Lunch Time

You asked me to describe my school lunches.  What did I eat for lunch?  This I do remember.

Queen Elizabeth School was a mere three blocks from the first home that I lived in.  My mother believed in “hot” lunches and children “home” for lunch.  It was the 60s, a decade of social and cultural change.  JFK, sexism and racism, people were breaking free.  I hardly recall a child that stayed at school, on a regular basis, for lunch. There was stability in the west side neighbourhood.  Picture this, manicured front lawns, solid, tall oak trees, their boughs reaching out, protecting and canopying the children that played on the boulevards beneath, moms inside, domesticating the home. Occasionally, I would lunch at school.  On those days my mother prepared my lunch, carefully packing my new silver thermos into the plaid, tin lunchbox. “Now, be careful with the thermos, Grace!  One drop and it will shatter.” The thermos intrigued me with its fat, torpedo shape, gleaming silver shell, catching the rays of sunlight. The lid tightly turned, protecting and chilling the liquid milk inside. It appeared solid, indestructible.

Those days, “lunch children” would be sent to the school’s cafeteria, located in the basement of the school.  Nervously, I would join the short line and as silent as mice, we would tip toe to the cafeteria, behind our beautiful teacher, Miss MacVicker.  Cardigan sets, pencil skirts, kitten heels, she was a fashion icon.  I would sit next to my neighbor, Bruce, a scientific, little fellow. I imagine him as a research professor now, searching for another galaxy or discovering a cure for autoimmune disease.  Bruce loved dinosaurs and could recite any and all details of their existence!  He read encyclopedias. In his basement, Bruce had every model of dinosaur, from ferocious Tyrannosaurus Rex to the smallest of raptors and he could tell you every fact about each type along with every detail of the Jurassic or Triassic period.[1]  However, the best thing about Bruce was his chameleon! [2]  Imagine living next door to someone who owned a lizard that changed colours! We spent hours experimenting, trying to force changes, the chameleon flicking its long, pink tongue in disgust.  Once, I actually thought I saw the reptile-changing colour; its feet turning from green to blue, as Bruce held it captive, wrapped in my mother’s turquoise scarf.  “It’s getting angry,” Bruce would declare.  Bruce was fascinating, smart and curious, traits I admired.  Besides, he had a chameleon!

We were children of the Wonder Bread era.  Lunch children sat in rows ordered chronologically; youngest students to eldest, tin lunch boxes or brown paper bags, placed in front of our little crossed legs. Napkins placed upon our laps.  Quietly, unfolding our wax paper wrapped, Wonder Bread sandwiches, silently acknowledging the day’s fare.  “Oh no. Egg salad, again,” would be the lament.  Then the sniffing, as we raised the item first to our noses, then to the light, inspecting it with our sharp eyes, looking for bits to toss or avoid.  Trades were encouraged.   “I’ll trade you a peanut butter for a plain jam.”  Buttered bread with sugar and cinnamon sprinkled on top was a coveted delicacy among the young lunch crowd!  Tapioca pudding, oh no!  “Ugh!  Grace eats frog’s eggs!” I would flush with embarrassment. “Fish!” The disgust was audible. We little ones quickly learned that fish was definitely frowned upon.  Homemade cookies and a thermos of milk rounded out the meal. Carefully, I unwound the lid and poured the white liquid into the small silver thermos lid.  Sipping carefully. Quietly watching the other children.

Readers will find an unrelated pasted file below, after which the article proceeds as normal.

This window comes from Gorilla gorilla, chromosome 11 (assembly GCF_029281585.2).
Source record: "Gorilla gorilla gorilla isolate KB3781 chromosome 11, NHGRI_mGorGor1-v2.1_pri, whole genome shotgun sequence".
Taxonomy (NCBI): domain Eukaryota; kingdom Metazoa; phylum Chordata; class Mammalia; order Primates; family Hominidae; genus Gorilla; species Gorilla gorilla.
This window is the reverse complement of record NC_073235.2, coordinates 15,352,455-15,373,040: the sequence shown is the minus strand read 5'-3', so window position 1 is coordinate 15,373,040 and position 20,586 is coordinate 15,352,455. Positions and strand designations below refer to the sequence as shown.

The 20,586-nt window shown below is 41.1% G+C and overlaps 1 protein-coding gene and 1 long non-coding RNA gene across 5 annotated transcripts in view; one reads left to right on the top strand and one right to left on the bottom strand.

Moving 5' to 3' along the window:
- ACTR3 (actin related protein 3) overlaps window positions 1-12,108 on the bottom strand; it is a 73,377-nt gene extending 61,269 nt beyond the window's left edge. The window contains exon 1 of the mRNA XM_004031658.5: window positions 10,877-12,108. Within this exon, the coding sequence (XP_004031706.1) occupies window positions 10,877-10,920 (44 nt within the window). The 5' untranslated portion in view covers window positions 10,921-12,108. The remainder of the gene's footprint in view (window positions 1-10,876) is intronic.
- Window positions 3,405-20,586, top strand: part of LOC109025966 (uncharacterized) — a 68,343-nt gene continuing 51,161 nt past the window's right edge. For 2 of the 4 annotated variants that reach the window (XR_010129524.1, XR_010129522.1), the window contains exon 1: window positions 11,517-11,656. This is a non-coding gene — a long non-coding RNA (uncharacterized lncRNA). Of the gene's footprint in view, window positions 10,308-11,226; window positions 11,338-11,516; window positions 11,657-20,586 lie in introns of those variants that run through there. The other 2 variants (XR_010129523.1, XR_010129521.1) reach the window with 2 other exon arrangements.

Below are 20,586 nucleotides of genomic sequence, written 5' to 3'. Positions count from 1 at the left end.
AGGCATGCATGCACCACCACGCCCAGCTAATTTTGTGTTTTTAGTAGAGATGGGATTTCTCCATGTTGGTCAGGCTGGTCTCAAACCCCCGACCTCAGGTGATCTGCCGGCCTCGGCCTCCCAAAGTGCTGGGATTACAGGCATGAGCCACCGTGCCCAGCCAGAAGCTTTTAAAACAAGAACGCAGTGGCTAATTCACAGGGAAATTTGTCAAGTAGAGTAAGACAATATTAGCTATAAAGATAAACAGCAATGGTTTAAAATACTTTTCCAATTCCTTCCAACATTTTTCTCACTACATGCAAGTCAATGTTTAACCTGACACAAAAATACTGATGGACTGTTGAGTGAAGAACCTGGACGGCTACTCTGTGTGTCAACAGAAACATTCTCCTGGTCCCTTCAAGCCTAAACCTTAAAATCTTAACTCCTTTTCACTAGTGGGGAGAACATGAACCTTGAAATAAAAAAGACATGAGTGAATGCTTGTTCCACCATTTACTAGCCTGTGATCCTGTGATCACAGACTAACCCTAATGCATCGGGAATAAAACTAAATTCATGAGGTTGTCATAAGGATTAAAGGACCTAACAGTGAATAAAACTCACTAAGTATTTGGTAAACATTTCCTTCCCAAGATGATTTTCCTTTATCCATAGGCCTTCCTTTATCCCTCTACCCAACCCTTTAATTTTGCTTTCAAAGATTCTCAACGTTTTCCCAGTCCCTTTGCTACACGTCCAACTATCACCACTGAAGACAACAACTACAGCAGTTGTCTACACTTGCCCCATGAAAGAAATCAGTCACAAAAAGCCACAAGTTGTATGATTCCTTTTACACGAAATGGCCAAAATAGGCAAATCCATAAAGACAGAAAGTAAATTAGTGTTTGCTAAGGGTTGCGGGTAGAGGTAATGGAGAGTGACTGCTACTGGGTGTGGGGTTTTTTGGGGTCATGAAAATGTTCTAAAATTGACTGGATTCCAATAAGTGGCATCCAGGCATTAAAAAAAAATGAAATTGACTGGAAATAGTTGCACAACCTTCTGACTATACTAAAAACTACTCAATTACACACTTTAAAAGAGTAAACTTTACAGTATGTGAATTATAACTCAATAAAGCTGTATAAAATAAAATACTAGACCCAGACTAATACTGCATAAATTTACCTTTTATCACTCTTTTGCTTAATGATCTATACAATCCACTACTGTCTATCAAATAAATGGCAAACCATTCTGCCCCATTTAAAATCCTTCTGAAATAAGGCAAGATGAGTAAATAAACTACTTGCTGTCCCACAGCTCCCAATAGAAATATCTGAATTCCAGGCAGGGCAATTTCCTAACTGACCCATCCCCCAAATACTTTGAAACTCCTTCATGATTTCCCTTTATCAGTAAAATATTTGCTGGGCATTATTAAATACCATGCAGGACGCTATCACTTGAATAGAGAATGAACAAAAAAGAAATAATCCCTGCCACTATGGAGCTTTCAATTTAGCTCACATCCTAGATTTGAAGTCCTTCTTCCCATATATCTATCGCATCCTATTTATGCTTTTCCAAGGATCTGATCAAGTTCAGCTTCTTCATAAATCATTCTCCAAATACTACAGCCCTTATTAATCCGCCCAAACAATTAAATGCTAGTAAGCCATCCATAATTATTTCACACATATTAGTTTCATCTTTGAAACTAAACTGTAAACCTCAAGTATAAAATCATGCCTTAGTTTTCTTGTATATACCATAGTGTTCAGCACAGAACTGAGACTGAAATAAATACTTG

One afternoon, running home from school, my lunch kit came unfastened.  The silver thermos rolled out and hit the ground.  “Test it,” Bruce declared.  “Shake it and listen.”   When I picked it up, I knew. When I shook the thermos, I heard the chinking sound of shattered glass tinkling inside the base of the thermos. My mother’s words, “Be more careful!  I just bought you that one.  Now, you’ll have to do without.” My thermos shattered!  The solid, strong, steel like exterior, a false front, so easily broken.  Insides made of glass, broken and fragile. Shattered.

I preferred to walk home to a hot lunch.  It was a reprieve, an escape from the classroom. I took comfort in knowing that I had a house a ‘waiting my return, like a familiar blanket held close to the body, the house wrapped its walls around me, protecting me. Even then, I would imagine returning and the house would have vanished.  The panic welling up inside as I pondered my next move.

Entering the kitchen, my lunch would be placed onto the table.  Campbell’s Tomato Soup, Chicken Noodle, Alphabet, Saltines, grilled cheese, simple fare, repeated throughout the week. Delicious!  Sometimes Playbox biscuits! “Howdy Doody” [3] would be on the radio and I would listen with delight when Princess would sing my favourite song, “High Hopes.” [4]  I could picture that little ant pushing that big rubber plant, as I’d sing along with Princess Summer, Fall, Winter.  That show was responsible for nightmares for years to follow.  The thought of Howdy, Uncle Bob, and Princess actually seeing me through the radio was disconcerting to say the least.  Bruce thought that they were probably lying to the children about the seeing part.